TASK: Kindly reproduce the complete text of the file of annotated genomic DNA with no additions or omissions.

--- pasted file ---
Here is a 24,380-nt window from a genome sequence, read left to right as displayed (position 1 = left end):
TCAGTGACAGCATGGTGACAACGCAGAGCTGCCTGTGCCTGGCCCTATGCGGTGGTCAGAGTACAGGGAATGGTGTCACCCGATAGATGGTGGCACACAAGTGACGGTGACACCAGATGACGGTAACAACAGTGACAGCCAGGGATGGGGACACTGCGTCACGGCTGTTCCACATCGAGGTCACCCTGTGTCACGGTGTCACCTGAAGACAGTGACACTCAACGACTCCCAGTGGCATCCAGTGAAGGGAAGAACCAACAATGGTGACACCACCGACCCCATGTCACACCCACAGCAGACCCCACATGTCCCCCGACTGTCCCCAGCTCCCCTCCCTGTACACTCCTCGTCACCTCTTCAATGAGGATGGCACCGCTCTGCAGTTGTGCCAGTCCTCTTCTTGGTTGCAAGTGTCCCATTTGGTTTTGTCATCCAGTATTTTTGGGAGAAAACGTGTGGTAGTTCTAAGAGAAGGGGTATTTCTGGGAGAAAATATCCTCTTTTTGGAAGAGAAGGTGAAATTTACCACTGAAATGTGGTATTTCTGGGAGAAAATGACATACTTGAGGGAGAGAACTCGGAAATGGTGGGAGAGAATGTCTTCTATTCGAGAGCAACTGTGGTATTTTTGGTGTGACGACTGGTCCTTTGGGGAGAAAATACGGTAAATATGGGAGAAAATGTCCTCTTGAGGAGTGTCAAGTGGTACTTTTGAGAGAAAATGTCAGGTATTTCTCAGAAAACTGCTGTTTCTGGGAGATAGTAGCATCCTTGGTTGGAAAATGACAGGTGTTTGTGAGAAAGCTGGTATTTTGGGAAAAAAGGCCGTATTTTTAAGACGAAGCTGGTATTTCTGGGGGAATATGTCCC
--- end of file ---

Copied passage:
Here is a 24,380-nt window from a genome sequence, read left to right as displayed (position 1 = left end):
TCAGTGACAGCATGGTGACAACGCAGAGCTGCCTGTGCCTGGCCCTATGCGGTGGTCAGAGTACAGGGAATGGTGTCACCCGATAGATGGTGGCACACAAGTGACGGTGACACCAGATGACGGTAACAACAGTGACAGCCAGGGATGGGGACACTGCGTCACGGCTGTTCCACATCGAGGTCACCCTGTGTCACGGTGTCACCTGAAGACAGTGACACTCAACGACTCCCAGTGGCATCCAGTGAAGGGAAGAACCAACAATGGTGACACCACCGACCCCATGTCACACCCACAGCAGACCCCACATGTCCCCCGACTGTCCCCAGCTCCCCTCCCTGTACACTCCTCGTCACCTCTTCAATGAGGATGGCACCGCTCTGCAGTTGTGCCAGTCCTCTTCTTGGTTGCAAGTGTCCCATTTGGTTTTGTCATCCAGTATTTTTGGGAGAAAACGTGTGGTAGTTCTAAGAGAAGGGGTATTTCTGGGAGAAAATATCCTCTTTTTGGAAGAGAAGGTGAAATTTACCACTGAAATGTGGTATTTCTGGGAGAAAATGACATACTTGAGGGAGAGAACTCGGAAATGGTGGGAGAGAATGTCTTCTATTCGAGAGCAACTGTGGTATTTTTGGTGTGACGACTGGTCCTTTGGGGAGAAAATACGGTAAATATGGGAGAAAATGTCCTCTTGAGGAGTGTCAAGTGGTACTTTTGAGAGAAAATGTCAGGTATTTCTCAGAAAACTGCTGTTTCTGGGAGATAGTAGCATCCTTGGTTGGAAAATGACAGGTGTTTGTGAGAAAGCTGGTATTTTGGGAAAAAAGGCCGTATTTTTAAGACGAAGCTGGTATTTCTGGGGGAATATGTCCC